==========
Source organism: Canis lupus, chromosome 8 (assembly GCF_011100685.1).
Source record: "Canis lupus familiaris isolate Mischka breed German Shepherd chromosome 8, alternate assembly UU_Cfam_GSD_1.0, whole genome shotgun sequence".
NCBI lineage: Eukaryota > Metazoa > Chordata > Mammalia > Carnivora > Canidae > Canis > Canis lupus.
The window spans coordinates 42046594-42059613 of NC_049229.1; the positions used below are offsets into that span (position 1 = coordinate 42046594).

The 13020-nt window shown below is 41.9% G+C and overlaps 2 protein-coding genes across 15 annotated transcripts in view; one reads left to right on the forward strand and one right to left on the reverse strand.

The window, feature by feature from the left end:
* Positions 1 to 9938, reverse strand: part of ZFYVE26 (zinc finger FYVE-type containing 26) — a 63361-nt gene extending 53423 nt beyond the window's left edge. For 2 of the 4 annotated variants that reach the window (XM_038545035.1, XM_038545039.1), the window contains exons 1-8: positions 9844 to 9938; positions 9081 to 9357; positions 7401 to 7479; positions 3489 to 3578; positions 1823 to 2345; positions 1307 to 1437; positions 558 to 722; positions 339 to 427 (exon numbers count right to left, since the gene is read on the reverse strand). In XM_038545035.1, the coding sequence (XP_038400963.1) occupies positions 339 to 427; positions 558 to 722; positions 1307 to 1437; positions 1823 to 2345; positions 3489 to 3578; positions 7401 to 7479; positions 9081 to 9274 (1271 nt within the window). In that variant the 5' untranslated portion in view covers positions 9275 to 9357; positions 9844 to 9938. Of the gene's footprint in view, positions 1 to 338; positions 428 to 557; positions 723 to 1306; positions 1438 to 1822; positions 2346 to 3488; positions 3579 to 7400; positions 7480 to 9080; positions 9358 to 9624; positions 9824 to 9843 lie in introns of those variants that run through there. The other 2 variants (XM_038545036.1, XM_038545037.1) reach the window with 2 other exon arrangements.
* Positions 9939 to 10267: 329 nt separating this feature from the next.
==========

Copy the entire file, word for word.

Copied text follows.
Source organism: Canis lupus, chromosome 8 (assembly GCF_011100685.1).
Source record: "Canis lupus familiaris isolate Mischka breed German Shepherd chromosome 8, alternate assembly UU_Cfam_GSD_1.0, whole genome shotgun sequence".
NCBI lineage: Eukaryota > Metazoa > Chordata > Mammalia > Carnivora > Canidae > Canis > Canis lupus.
The window spans coordinates 42046594-42059613 of NC_049229.1; the positions used below are offsets into that span (position 1 = coordinate 42046594).

The 13020-nt window shown below is 41.9% G+C and overlaps 2 protein-coding genes across 15 annotated transcripts in view; one reads left to right on the forward strand and one right to left on the reverse strand.

The window, feature by feature from the left end:
* Positions 1 to 9938, reverse strand: part of ZFYVE26 (zinc finger FYVE-type containing 26) — a 63361-nt gene extending 53423 nt beyond the window's left edge. For 2 of the 4 annotated variants that reach the window (XM_038545035.1, XM_038545039.1), the window contains exons 1-8: positions 9844 to 9938; positions 9081 to 9357; positions 7401 to 7479; positions 3489 to 3578; positions 1823 to 2345; positions 1307 to 1437; positions 558 to 722; positions 339 to 427 (exon numbers count right to left, since the gene is read on the reverse strand). In XM_038545035.1, the coding sequence (XP_038400963.1) occupies positions 339 to 427; positions 558 to 722; positions 1307 to 1437; positions 1823 to 2345; positions 3489 to 3578; positions 7401 to 7479; positions 9081 to 9274 (1271 nt within the window). In that variant the 5' untranslated portion in view covers positions 9275 to 9357; positions 9844 to 9938. Of the gene's footprint in view, positions 1 to 338; positions 428 to 557; positions 723 to 1306; positions 1438 to 1822; positions 2346 to 3488; positions 3579 to 7400; positions 7480 to 9080; positions 9358 to 9624; positions 9824 to 9843 lie in introns of those variants that run through there. The other 2 variants (XM_038545036.1, XM_038545037.1) reach the window with 2 other exon arrangements.
* Positions 9939 to 10267: 329 nt separating this feature from the next.